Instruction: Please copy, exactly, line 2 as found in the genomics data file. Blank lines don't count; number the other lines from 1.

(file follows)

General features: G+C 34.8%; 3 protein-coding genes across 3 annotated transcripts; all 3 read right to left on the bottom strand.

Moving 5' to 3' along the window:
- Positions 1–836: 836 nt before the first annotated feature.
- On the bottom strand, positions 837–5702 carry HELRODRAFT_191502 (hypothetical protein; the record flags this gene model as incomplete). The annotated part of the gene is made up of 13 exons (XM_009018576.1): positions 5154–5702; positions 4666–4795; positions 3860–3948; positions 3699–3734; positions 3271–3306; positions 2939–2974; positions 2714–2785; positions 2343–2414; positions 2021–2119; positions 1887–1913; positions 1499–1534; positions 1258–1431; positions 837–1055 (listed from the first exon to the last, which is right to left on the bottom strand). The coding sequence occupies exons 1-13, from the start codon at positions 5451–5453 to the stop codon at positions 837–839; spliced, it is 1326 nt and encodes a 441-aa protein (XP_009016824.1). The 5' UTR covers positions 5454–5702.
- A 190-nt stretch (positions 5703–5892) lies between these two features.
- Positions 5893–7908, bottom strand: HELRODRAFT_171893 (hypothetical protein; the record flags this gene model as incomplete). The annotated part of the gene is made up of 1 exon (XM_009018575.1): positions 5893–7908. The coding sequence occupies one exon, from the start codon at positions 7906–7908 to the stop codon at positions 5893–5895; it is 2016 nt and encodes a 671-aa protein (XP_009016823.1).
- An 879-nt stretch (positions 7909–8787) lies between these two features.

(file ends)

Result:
Moving 5' to 3' along the window: